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Razor's Edge Shiraz-Grenache 2006
The Razor's Edge Shiraz Grenache is a luscious and textured McLaren Vale wine. The Shiraz contributes opulent fruit flavors while the Grenache provides spice and structure.
In 2007, the 2005 vintage of the McLaren Vale Shiraz was released and a new wine, a 2006 Unwooded Chardonnay, was introduced. Both were very well received and demand soared after rave reviews from Wine Spectator and Wine Enthusiast magazines. Before the end of 2007, two new wines were introduced by Razor’s Edge: a McLaren Vale Cabernet Sauvignon and a McLaren Vale Shiraz Grenache.
The South Australian wine industry is responsible for more than half the production of all Australian wine. The state of South Australia has a vast diversity in geography and climate which allows the state to be able to successfully produce a wide range of grape varieties, from cool climate Rieslings in the Clare Valley, to big and full-bodied Shiraz in the Barossa. Like with most agriculture in Australia, irrigation is a vital component to the success of the South Australian wine industry. Some of Australia's most well known wines are produced here.
Vines are grown at all types of altitudes in South Australia from the low valley regions of the Barossa up to the 1,970ft vineyards in the Eden Valley. The soil type is also varied across the region from the well known terra rosa of Coonawarra, the limestone-marl based soils of the Adelaide, to the sandy, clay loam based soils of the Barossa.
Known for opulent red wines with intense power and concentration, McLaren Vale is home to perhaps the most “classic” style of Australian Shiraz. Vinified on its own or in Rhône blends with Grenache and Mourvèdre, these hot-climate wines are deeply colored and high in extract and alcohol, with signature hints of dark chocolate and licorice. Cabernet Sauvignon is also produced in a similar style, as are ripe, tropical-fruited Chardonnay and Sauvignon Blanc.
With bold fruit flavors and accents of spice, Rhône red blends originated in France’s Southern Rhône valley and have become popular in Priorat, Washington, South Australia, and California’s Central Coast. In the Rhône itself, 19 grape varieties are permitted for use, but many of these blends, are based on Grenache and supported by Syrah and Mourvèdre, earning the nickname “GSM blends.” Côtes du Rhône and Châteauneuf-du-Pape are perhaps the best-known outposts for these wines. Other varieties that may be found in Rhône blends include Carignan, Cinsault, and Counoise.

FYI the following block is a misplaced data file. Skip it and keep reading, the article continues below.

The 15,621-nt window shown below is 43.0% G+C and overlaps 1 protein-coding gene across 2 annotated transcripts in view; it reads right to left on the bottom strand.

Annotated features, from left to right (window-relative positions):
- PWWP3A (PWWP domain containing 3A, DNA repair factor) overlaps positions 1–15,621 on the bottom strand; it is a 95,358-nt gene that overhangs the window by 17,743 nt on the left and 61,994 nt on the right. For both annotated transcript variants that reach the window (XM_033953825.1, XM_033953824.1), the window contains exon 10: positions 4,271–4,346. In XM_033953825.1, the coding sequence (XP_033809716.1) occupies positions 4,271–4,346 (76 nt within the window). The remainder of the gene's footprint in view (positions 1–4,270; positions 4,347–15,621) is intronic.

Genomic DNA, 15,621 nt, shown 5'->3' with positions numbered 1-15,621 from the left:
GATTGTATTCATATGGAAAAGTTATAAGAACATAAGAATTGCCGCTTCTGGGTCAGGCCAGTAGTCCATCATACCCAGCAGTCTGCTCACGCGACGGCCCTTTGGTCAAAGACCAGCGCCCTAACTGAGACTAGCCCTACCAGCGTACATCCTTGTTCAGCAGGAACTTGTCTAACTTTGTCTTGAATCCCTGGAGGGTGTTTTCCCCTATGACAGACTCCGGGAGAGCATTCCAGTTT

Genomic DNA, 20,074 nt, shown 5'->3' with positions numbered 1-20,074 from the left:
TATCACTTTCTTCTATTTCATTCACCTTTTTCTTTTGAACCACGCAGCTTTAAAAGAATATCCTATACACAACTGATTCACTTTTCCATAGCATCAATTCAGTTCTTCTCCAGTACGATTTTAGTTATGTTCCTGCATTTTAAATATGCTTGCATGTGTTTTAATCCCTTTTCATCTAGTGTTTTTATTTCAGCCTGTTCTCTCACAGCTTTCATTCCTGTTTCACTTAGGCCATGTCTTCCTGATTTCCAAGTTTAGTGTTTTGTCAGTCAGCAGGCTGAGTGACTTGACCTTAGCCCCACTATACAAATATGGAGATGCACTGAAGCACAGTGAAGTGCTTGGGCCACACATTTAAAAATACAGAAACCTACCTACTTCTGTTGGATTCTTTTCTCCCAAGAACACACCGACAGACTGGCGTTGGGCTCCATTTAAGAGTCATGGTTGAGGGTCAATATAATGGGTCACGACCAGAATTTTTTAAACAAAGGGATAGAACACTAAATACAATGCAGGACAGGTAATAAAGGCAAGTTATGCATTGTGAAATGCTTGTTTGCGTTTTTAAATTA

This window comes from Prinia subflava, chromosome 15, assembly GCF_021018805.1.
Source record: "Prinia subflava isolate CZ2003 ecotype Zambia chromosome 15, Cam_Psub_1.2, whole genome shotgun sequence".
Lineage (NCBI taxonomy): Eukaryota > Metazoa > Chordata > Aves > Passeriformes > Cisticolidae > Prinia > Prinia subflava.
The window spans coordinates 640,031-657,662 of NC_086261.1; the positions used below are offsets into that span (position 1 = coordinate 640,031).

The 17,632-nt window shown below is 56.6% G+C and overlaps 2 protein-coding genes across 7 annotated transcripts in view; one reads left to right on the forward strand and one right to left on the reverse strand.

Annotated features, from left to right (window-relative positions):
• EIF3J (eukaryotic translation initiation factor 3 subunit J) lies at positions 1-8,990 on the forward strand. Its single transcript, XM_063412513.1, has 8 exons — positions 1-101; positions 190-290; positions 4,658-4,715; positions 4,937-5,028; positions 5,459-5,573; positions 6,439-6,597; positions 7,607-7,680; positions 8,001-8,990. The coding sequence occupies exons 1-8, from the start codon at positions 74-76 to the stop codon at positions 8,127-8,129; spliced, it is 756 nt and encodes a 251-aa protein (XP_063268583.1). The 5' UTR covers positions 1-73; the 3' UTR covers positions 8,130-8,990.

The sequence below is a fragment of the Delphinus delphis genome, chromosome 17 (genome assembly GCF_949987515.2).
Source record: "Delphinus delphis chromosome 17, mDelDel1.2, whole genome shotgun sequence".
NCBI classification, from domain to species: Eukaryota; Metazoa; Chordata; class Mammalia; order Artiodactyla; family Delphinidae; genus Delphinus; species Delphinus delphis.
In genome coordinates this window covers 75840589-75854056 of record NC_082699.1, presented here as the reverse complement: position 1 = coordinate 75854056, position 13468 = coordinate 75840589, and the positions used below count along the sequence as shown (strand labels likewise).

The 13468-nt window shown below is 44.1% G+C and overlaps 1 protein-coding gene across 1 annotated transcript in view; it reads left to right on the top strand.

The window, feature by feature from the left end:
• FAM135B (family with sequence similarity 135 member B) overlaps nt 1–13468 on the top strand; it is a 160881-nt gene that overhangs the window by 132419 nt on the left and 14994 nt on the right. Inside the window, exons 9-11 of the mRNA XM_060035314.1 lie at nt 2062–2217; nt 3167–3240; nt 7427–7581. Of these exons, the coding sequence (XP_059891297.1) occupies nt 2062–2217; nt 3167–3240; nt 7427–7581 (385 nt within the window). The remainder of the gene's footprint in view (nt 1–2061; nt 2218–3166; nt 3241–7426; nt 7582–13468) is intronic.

In the Glass
The taste profile of a Rhône blend will vary according to its individual components, as each variety brings something different to the glass. Grenache, which often forms the base of these blends, is the lightest in color but contributes plenty of ripe red fruit, a plush texture, and often high levels of alcohol. Syrah supplies darker fruit flavors, along with savory, spicy, and meaty notes. Mourvèdre is responsible for a floral perfume as well as body, tannin, and a healthy dose of color. New World examples will lie further along the fruit-forward end of the spectrum, while those from the Old World taste and smell much earthier, often with a “barnyard” character that is attractive to many fans of these wines.
Rhône red blends typically make for very food-friendly wines. Depending on the weight and alcohol level, these can work with a wide variety of meat-based dishes—they play equally well with beef, pork, duck, lamb, or game. With their high acidity, these wines are best-matched with salty or fatty foods, and can handle the acidity of tomato sauce in pizza or pasta. Braised beef cheeks, grilled lamb sausages, or roasted squab are all fine pairings.
Some regions like to put their own local spin on the Rhône red blend—for example, in Australia’s Barossa Valley, Shiraz is commonly blended with Cabernet Sauvignon to add structure, tannin, and a long finish. Grenache-based blends from Priorat often include Carignan (known locally as Cariñena) and Syrah, but also international varieties like Merlot and Cabernet Sauvignon. In California, anything goes, and it is not uncommon to see Petite Sirah, Zinfandel, or even Tempranillo make an appearance.